The Standard

English Cocker Spaniel  English Cocker Spaniel

Spaniel (English Cocker)

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General Appearance
This smallest of the British Gundogs is a compact, cobby, substantial dog who gives the impression of “pounds for inches” without being cloddy. He is an active, merry sporting dog who stands well up at the withers, alive with energy, with a powerful and effortless gait. He is capable of penetrating dense cover to flush and retrieve game. The incessant action of tail while at work gives the impression of a dog that is not only bred for hunting but also really loves to work. He is an attractive dog of balance, both standing and moving. This is a breed of moderation in all things without exaggeration in any way, the whole worth more than the sum of its parts.

The character of the English Cocker is of great importance. He is noted for his merry, affectionate disposition. He is a responsive, willing worker, both in the field and as a faithful companion.

Height at withers: Males, 16-17 inches (41-43 cm); Females, 15-16 inches (38-41 cm). Weights: Males, 28-34 lb. (13-15 kg); Females, 26-32 lb. (12-15 kg).
Proper physical conformation and balance should be considered more important than weight or height, but a height exceeding 17 inches or weight exceeding 34 lbs. should be faulted as this is traditionally a smallish breed.

Coat and Colour
The coat on the head should be short and fine. That on the body should be flat or slightly wavy, silky in texture, and of medium length with enough undercoat to provide protection. The English Cocker is well feathered but not so profusely as to hide the true lines or interfere with his field work.

Particolours are combinations of white with black, liver or shades of red or orange, either clearly marked, ticked or roaned, all with or without tan markings. A roaning pattern of white and black hair is commonly referred to as “blue”. In particolours, it is preferable that any solid markings be broken on the body and more or less evenly distributed. Absence of markings on the head and/or on the body is acceptable. 

Solid colours are black, liver or shades of red or gold, all with or without tan markings. White markings on a solid dog do not make it a particolour dog, and, with the exception of a small area on the throat or shirt front, are highly undesirable. 

Black and tan and liver and tan are considered solid colours. In black and tans, the coat should be black (with tan markings as described below).

Tan markings that are clearly defined and of a rich shade of red or gold may appear in conjunction with black, liver and particolour combination of those colours. Tan should appear as follows: as spots over the eyes, on the sides of the muzzle, on the undersides of the ears and (optionally) on the throat and chest. It should also appear on all four legs and feet as well as under the tail.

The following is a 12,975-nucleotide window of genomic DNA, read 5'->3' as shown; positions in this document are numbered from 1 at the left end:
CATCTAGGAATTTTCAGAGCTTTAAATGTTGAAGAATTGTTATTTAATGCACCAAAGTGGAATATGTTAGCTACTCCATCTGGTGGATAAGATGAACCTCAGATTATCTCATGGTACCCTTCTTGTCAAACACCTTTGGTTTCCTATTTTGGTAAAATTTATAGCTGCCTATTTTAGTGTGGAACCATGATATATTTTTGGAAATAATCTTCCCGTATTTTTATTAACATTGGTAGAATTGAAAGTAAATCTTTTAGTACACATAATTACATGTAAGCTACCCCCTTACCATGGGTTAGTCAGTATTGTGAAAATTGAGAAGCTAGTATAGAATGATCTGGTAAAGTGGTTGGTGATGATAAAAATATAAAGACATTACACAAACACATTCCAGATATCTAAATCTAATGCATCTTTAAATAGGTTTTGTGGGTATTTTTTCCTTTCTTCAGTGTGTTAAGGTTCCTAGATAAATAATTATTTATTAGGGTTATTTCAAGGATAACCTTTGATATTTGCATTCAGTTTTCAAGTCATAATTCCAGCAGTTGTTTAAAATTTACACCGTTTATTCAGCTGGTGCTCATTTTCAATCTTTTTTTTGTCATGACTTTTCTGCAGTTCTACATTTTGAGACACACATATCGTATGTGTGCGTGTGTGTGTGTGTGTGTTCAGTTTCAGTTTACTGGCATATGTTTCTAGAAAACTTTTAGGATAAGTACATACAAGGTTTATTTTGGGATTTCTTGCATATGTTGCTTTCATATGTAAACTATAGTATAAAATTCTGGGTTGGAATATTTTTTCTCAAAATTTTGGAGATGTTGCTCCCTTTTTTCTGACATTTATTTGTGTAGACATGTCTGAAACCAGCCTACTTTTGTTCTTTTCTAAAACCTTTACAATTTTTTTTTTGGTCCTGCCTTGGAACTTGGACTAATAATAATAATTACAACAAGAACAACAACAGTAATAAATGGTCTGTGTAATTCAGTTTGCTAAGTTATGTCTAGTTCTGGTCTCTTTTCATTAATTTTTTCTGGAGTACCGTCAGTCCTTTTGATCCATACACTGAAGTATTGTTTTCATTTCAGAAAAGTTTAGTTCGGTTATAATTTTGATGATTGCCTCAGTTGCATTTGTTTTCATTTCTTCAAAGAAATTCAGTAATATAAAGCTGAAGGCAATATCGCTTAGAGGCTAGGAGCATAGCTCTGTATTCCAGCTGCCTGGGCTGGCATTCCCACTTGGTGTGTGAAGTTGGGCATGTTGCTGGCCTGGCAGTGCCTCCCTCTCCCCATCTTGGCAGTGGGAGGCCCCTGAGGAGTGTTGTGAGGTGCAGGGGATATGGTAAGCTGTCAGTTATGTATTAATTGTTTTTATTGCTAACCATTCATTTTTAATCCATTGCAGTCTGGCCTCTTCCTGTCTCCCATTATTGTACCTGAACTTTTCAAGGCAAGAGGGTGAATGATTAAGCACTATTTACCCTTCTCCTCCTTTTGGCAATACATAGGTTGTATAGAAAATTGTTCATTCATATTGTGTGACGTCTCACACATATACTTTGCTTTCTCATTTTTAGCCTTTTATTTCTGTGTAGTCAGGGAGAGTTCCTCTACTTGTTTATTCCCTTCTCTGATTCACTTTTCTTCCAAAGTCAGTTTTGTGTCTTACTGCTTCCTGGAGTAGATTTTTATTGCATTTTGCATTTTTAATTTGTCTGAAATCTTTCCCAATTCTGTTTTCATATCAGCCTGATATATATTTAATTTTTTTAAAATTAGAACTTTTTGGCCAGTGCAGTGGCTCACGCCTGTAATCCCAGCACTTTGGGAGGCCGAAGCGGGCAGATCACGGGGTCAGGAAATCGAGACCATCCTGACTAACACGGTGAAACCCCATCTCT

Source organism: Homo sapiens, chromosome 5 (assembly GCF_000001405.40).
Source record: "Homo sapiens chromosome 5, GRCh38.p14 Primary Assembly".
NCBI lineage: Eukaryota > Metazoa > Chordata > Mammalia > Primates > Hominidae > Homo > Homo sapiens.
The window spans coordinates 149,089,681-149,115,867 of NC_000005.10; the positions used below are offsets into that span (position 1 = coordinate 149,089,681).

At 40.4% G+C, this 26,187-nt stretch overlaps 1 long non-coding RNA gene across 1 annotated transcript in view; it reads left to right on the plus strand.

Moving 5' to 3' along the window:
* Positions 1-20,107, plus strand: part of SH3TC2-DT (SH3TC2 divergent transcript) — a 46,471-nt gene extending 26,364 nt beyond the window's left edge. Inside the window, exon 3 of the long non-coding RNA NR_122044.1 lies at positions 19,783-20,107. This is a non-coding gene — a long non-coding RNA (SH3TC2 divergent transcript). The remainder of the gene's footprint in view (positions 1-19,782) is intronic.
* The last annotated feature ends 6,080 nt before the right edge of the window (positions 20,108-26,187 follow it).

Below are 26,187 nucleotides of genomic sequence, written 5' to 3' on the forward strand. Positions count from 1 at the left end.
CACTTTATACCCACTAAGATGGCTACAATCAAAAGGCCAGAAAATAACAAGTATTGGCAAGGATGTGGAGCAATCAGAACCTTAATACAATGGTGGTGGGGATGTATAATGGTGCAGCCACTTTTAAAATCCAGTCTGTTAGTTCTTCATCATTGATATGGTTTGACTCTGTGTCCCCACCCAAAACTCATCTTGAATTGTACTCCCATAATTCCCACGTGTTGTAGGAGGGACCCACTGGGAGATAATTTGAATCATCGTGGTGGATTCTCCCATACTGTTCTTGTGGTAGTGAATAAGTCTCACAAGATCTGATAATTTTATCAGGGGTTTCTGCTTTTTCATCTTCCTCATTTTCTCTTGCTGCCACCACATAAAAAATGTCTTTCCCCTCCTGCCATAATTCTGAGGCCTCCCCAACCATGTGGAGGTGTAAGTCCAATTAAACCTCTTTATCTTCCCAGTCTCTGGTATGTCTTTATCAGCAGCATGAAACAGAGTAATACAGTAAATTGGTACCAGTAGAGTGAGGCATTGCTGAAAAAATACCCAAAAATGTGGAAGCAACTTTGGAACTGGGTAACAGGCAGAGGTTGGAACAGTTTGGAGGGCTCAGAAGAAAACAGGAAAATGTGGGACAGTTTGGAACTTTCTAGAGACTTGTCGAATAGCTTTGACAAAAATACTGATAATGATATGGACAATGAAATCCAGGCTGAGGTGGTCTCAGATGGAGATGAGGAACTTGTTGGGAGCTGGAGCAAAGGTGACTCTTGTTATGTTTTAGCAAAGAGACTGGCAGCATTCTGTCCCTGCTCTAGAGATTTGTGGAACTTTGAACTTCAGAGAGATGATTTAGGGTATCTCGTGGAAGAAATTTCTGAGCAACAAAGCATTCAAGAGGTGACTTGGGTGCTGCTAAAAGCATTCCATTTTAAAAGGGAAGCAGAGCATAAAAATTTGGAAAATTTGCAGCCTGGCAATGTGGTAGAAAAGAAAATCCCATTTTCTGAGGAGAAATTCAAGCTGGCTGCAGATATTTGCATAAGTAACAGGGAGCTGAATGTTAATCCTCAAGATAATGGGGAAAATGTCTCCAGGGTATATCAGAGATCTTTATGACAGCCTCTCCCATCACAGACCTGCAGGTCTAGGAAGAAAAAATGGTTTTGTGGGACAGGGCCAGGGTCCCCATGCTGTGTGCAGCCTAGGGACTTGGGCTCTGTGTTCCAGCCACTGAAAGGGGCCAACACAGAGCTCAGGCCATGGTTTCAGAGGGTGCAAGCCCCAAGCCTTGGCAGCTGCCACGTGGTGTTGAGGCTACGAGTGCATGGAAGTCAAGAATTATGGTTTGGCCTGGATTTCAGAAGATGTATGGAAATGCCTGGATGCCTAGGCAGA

Any colour other than those listed should be judged as a fault.

The head at the first impression appears strong, yet free from coarseness with a softly contoured skull. The desirable proportion of the head is approximately one half muzzle and one half skull measured from nostril to stop and from stop to occiput. The skull should be arched and slightly flattened when seen both from the side and from the front. When viewed in profile the brow should not be appreciably higher than the occiput. When viewed from above, the back of the skull should not be appreciably wider than the front of the skull. Although the muzzle is not long, there is chiseling beneath the eyes so that the impression, when viewed from the front, is that the muzzle is longer than it actually is. The stop should be definite, but moderate and slightly grooved. The head, taken as a whole, is neither long nor heavy, nor narrow and lacking in strength, and the parts taken as a whole combine to produce the expression that is distinctive of the breed. Ears are lobular, set low and close to the head, leather fine and extending approximately to the nose, well covered with long, silky, straight or slightly wavy hair. 

The expression should be soft, melting, alert and intelligent. The eyes should be medium in size, full and slightly oval or almond shaped, set fairly wide apart but looking forward with tight lids. The haws are inconspicuous and preferably pigmented but may be unpigmented. The eye colours are dark brown except in liver and liver particolours where hazel is permitted, but the darker the brown the better. On no account should the eyes be round or have a black, piercing or hard appearance. Correct eyes are an essential part of the desired expression. 

The nose should be black except in livers and liver particolours where it will be brown, though it is not uncommon for reds, goldens and their corresponding particolours to lose their black pigmentation during cold weather. The nostrils should be wide for proper scenting ability.